Below are some common Croatian phrases. Give them a try – mastering at least a few words of Croatian is sure to enhance your trip! The pronunciation is fairly straightforward at least – every letter is pronounced, and the accent usually falls on the first letter of every word.
|Good morning||Dobro Jutro||Dobro yootro|
|Good afternoon||Dobar Dan||Dobar dan|
|Good evening||Dobra Vecer||Dobra vecher|
|My name is…||Ja se zovem…||Ya se zovem|
|How much?||Koliko ovo kosta?||Koliko ovo koshta|
|Where is…?||Gdje je…?||Gdyeh-yeh|
|I would like…||Zelio bih (for man) /Zeljela bih… (for woman)||Zhelyo bih / zhelyeh-la bih|
|Where should I get off for..?||Gdje trebam sici za…?||Gdyeh trebam seechee za|
|Is this bus for…?||Da li ovaj autobus ide za,,,?||Da lee ov-eye owtoboos eeday zha|
|Where are the toilets?||Gdje je toalet?||Gdyeh yeh toalet|
|I’m looking for…||Trazim…||Trazhim|
Croatia’s government is a multi-party parliamentary republic. Respecting the will of the Croatian nation and all its citizens, resolutely expressed in free elections, the
Republic of Croatia is formed and is developing as a sovereign and democratic state in which the equality, freedoms and rights of man and citizen are guaranteed and
ensured, and their economic and cultural progress, and social welfare promoted. Freedom, equal rights, national and gender equality, love of peace, social justice, respect of human rights, inviolability of ownership, conservation of nature and the human environment, the rule of law and a democratic multiparty system are the highest values of the constitutional order of the Republic of Croatia and form the basis for interpreting the Constitution.
The Republic of Croatia is a unitary, indivisible, democratic and social state. Power in the Republic of Croatia derives from the people and belongs to the people as a community of free and equal citizens.
GMT + 1 (GMT + 2 from last Sunday in March to last Sunday in October).
The electricity supply is 220V AC, 50Hz, and power outlets in Croatia are the Continental two-pin type.
Croatia is a year-round destination, although through the year the tourists focus shifts from coast to inland and back again. This is explained by the two disparate climates that affect the country. While the Adriatic coast has a Mediterranean climate, the northern interior’s weather is dictated by a continental weather pattern. The high season for tourism occurs between May and September, when hordes of people descend on the coast to enjoy the sultry sun, pristine beaches and clear water. July and August herald the genuine peak when beaches become crowded and temperatures reach their annual high. Perhaps because of this the discerning tourist will leave a visit to a bit later in the year. Although taking a slightly higher risk of inclement weather September is normally extremely pleasant, with warm temperatures and a less frenetic atmosphere around the beach resorts.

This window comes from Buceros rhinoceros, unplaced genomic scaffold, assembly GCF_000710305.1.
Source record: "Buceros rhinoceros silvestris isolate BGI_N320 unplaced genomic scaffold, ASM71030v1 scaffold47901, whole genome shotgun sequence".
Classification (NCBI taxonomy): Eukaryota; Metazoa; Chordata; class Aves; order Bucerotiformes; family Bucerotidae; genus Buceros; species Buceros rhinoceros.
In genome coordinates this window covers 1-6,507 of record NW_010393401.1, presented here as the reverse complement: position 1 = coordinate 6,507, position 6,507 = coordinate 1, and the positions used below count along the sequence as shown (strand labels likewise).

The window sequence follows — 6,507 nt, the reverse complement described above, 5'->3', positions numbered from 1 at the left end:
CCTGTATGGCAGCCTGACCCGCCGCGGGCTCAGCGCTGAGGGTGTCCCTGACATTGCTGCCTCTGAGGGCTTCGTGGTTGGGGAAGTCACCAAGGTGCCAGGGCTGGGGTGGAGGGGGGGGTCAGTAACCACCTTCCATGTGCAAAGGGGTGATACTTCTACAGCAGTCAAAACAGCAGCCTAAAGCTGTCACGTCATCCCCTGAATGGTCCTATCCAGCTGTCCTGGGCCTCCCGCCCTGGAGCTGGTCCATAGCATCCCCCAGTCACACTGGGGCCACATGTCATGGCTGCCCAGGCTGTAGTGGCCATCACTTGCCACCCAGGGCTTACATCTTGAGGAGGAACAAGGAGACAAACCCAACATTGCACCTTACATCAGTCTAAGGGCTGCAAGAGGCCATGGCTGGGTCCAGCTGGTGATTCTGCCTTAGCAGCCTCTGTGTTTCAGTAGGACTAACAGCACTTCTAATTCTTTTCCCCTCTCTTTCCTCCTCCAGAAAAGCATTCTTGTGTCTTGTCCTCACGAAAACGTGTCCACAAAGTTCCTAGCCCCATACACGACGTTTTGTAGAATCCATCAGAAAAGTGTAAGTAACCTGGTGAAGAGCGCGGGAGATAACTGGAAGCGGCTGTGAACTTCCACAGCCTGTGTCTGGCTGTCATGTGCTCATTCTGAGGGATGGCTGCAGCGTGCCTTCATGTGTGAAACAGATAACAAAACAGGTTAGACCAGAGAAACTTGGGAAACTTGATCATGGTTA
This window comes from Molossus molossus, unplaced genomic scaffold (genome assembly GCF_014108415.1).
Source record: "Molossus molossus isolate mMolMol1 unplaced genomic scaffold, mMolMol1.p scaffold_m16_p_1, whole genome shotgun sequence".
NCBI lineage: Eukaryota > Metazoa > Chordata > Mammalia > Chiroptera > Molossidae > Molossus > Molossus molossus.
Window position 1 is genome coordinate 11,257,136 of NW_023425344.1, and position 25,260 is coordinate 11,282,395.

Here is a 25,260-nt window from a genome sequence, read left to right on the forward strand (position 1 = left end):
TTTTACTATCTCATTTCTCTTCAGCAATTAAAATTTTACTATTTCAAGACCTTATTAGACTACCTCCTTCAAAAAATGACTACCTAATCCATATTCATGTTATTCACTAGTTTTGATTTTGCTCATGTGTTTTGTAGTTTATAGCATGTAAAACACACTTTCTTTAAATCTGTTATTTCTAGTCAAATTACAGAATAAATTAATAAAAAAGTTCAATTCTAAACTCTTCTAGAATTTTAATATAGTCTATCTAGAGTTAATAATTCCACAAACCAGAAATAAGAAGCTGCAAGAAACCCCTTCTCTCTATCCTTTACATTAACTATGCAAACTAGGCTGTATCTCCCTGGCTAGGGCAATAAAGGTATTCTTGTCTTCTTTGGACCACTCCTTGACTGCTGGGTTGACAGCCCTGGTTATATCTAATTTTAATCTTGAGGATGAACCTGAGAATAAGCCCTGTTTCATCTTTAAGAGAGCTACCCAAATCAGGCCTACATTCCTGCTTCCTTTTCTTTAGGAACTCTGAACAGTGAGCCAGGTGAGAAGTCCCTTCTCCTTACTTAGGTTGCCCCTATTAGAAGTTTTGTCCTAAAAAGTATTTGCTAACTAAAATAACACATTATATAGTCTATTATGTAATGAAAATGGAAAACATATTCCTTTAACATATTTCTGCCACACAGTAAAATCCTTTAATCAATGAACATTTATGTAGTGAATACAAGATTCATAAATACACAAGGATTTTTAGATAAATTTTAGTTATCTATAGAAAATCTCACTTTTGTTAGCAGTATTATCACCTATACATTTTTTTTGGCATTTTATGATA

Through spring and autumn, the tourists move to the cities as the weather cools. In between, from the New Year until the end of February the skiers descend (literally) on the slopes of the highland pistes. Although Croatia boasts only a few locations above 6,500 ft in height, skiing has long been popular, and you’ll find resorts all over the country, including some surprisingly close to the coast.
Clothes to Wear:
Lightweights and beachwear (including sun protection) for summer. Mediumweights for winter with heavier clothing for inland areas. It is a good idea to pack waterproofs at any time of year.
Entry & Exit Requirements:
You do not need a visa if you hold a valid US passport and are traveling to Croatia for tourism or business for less than 90 days within a 180-day period.
For further information on entry requirements for Croatia, travelers may also contact the Embassy of Croatia at 2343 Massachusetts Avenue NW, Washington, DC 20008, Tel: (202) 588-5899. begin_of_the_skype_highlightingend_of_the_skype_highlighting http://us.mvep.hr/en/ There are Croatian Consulates in New York City, Chicago, and Los Angeles.
U.S. citizens living or traveling in Croatia are encouraged to register with the nearest U.S. embassy or consulate at the Department of State’s travel registration page in order to obtain updated information on local travel and security. U.S. citizens without Internet access may register directly with the nearest U.S. embassy or consulate. Registration is important; it allows the State Department to assist U.S. citizens in an emergency.
2 Thomas Jefferson Street, 10010 Zagreb
Tel: +385 (1) 661-2200
Emer. A/Hours Tel:
+385 (1) 661-2400
Fax: +385 (1) 665-8933
Embassy of Canada to Croatia
Prilaz Gjure Dezelica 4, 10000 Zagreb
Tel: (385) 1 488 1200
Fax: (385) 1 488 1230
Information on vaccinations and other health precautions, such as safe food and water precautions and insect bite protection, may be obtained from the Centers for Disease Control and Prevention’s (CDC) hotline for international travelers at 1-800-CDC-INFO (1-800-232-4636) or via the CDC website at http://wwwnc.cdc.gov/travel. For information about outbreaks of infectious diseases abroad, consult the infectious diseases section of the World Health Organization (WHO) website at http://www.who.int/topics/infectious_ diseases/en/. The WHO website also contains additional health information for travelers, including detailed country-specific health information.
Banks & Currency: